I use many devices in many places and find simple set-it-and-forget-it services like Dropbox make my life much easier. I always need access to many different files on a daily basis. Yet I like many others are not comfortable with some of the privacy policies or terms of service most 3rd party services force you to agree to. Plus there is the expense of many of these services. With broadband and DSL speeds offering such great speeds it seems a waste to have a computer at home with much of your music and videos along with important files much too big to be stored even on Dropbox.
Using ownCloud to be your Own Cloud
Most home routers and WFi routers have built in support for dynamic DNS. This allows you to have a subdomain (or top level domain) pointed at your home connection that used DHCP to give you an IP. This means your IP can change and the dynamic DNS service repoints your domain to the new IP. Thus, allowing you to access your home network from anywhere. What I will be describing is installing all needed packages and ownCloud on Debian based system, namely in this example Ubuntu Server Edition 12.04 LTS.
You can also use this example to setup ownCloud using the AWS Free Tier to create your own true cloud based Dropbox replacement for you and your entire family. Simple setup an AWS account and enable EC2, and S3 (optionally). Then fire up a micro instance of Ubuntu Server. Connect an additional EBS volume for added storage. You can also use this same instance to run your own VPN/SSH tunneler, but that is for another post.
Since I have been using Scalr to manage my Amazon Web Services farms I have been wanting more monitoring in terms of statistical information on services, traffic, disk usage, and uptime to name a few. Scalr has built in means of basic event notifications such as host up, host down, etc. Along with providing very basic load statistic via RRDtool. In the past I have always used Zabbix for most projects I have worked on so I wanted to be able to use it with Scalr. I am still testing the setup I am going to speak of so please keep that in mind. This is NOT a howto, but more of a brainstorming of how I plan on getting Zabbix integrated into my Scalr setup. In the Zabbix documentation (PDF) there are a few ways to use the auto-discovery that they cover (page 173). You can have Zabbix monitor a block of IPs to find new Zabbix Agents running for example. So here is what I will have my Zabbix Server do:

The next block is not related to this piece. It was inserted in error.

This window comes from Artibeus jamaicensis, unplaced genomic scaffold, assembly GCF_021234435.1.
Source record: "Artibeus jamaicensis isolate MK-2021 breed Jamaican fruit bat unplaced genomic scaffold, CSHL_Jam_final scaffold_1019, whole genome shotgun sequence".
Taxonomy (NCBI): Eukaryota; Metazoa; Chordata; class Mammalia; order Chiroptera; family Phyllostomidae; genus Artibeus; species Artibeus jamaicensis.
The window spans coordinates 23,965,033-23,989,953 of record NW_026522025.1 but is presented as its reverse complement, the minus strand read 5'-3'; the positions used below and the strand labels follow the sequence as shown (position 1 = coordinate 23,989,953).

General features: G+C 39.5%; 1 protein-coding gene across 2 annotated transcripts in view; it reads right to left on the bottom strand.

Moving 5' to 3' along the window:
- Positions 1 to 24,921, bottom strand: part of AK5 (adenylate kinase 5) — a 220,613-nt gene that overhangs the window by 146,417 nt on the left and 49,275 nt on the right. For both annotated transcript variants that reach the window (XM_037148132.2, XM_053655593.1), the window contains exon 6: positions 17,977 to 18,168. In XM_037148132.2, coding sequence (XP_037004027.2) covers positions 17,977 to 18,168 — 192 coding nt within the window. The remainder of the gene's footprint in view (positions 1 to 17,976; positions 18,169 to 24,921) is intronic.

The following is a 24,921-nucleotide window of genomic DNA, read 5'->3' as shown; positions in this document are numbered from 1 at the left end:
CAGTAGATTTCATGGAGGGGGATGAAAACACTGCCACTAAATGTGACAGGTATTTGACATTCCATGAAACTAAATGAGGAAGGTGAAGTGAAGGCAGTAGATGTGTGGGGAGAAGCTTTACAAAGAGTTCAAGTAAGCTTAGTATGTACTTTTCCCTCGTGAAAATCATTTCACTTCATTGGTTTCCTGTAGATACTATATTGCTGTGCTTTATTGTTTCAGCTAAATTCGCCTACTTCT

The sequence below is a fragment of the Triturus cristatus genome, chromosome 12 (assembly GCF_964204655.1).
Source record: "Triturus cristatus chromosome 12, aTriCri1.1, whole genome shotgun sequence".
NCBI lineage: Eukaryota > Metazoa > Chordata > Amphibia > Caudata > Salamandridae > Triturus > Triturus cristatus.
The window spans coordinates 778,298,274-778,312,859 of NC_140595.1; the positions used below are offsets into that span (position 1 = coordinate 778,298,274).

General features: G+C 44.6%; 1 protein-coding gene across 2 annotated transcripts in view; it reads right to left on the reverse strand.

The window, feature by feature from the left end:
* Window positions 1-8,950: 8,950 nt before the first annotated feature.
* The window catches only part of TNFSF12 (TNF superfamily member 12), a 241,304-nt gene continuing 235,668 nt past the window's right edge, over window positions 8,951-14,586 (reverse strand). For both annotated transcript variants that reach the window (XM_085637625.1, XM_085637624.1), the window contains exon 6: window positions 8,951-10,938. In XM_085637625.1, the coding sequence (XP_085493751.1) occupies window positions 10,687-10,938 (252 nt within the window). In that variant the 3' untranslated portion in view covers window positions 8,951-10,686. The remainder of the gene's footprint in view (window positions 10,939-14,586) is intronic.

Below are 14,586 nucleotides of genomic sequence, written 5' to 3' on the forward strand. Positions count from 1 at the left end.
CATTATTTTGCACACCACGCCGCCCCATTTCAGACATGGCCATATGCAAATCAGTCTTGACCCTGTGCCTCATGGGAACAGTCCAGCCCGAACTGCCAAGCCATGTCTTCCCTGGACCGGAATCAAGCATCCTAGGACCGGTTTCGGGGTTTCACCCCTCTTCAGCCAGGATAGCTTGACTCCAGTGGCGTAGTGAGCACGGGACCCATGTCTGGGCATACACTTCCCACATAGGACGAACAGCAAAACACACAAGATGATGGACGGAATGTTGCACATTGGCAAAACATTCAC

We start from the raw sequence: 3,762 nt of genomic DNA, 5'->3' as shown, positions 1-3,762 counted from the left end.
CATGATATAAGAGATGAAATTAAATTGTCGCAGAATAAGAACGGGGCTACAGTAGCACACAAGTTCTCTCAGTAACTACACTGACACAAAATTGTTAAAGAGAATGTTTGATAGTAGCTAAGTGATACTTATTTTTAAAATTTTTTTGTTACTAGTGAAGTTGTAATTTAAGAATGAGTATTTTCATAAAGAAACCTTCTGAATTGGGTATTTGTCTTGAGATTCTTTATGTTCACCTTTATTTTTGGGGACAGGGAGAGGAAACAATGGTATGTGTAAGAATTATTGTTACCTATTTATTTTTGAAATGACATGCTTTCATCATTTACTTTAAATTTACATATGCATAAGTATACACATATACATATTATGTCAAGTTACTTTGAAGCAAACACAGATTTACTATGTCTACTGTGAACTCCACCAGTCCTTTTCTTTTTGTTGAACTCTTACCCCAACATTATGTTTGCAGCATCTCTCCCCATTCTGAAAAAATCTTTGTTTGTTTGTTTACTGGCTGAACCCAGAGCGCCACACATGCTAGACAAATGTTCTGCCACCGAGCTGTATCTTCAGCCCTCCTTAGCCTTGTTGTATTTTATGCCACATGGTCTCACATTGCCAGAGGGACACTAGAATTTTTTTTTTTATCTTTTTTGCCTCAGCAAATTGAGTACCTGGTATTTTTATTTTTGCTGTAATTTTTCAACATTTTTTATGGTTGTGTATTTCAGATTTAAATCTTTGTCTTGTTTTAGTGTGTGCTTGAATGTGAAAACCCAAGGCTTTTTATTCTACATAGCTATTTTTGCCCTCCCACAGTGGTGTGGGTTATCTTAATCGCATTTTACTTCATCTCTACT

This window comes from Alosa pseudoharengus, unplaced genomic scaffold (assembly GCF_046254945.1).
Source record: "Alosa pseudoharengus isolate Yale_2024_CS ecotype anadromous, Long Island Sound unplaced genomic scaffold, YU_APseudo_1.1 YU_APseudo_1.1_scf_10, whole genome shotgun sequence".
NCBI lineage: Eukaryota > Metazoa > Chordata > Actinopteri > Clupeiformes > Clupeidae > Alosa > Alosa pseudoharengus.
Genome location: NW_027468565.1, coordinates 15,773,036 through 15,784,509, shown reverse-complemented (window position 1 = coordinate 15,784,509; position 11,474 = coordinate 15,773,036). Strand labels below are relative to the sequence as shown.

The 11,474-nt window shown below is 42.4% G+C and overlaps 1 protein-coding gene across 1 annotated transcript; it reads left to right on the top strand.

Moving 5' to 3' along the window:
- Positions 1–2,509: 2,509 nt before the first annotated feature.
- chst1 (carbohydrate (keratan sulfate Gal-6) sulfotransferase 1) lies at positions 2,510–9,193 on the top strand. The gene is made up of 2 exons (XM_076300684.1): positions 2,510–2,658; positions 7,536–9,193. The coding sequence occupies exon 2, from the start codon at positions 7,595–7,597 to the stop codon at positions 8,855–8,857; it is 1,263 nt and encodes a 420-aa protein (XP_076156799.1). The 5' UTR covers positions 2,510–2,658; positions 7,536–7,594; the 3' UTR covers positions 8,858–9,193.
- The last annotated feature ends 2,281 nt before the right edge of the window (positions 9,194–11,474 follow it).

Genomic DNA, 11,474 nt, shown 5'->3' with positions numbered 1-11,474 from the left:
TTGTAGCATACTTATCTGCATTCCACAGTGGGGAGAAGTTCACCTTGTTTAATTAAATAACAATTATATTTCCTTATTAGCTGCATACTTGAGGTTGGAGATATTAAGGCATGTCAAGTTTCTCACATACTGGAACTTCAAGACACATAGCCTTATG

- Look for new Zabbix Agents on my AWS internal IP range.
- If the system.uname contains “Scalr” it will add to Scalr server group
- Server must be up for 30+ minutes
There will be other stipulations in order to get the server added to Zabbix. I will have system templates for each of my Scalr AMI roles. Once the server is added to Zabbix it will add them to to their respective groups and monitor for items and triggers listed in the system template. There will also be a rule to remove old instances after 24 hours from Zabbix after receiving the host down trigger. This way I will not have a bunch of old instances that were once monitored still cluttering Zabbix database. If you happen to also have Windows AWS instances you can add a rule to monitor these as well. The AMI just needs to have the Zabbix Windows Agent installed.
I have been playing around with the AWS Console recently released. It is a good start to a nice AWS provided interface for controlling EC2. It seems to only make sense that they provide a console instead of forcing people to look elsewhere such as RightScale or Scalr. For that matter I am not sure why Amazon does not just buy RightScale and provide their services as part of AWS.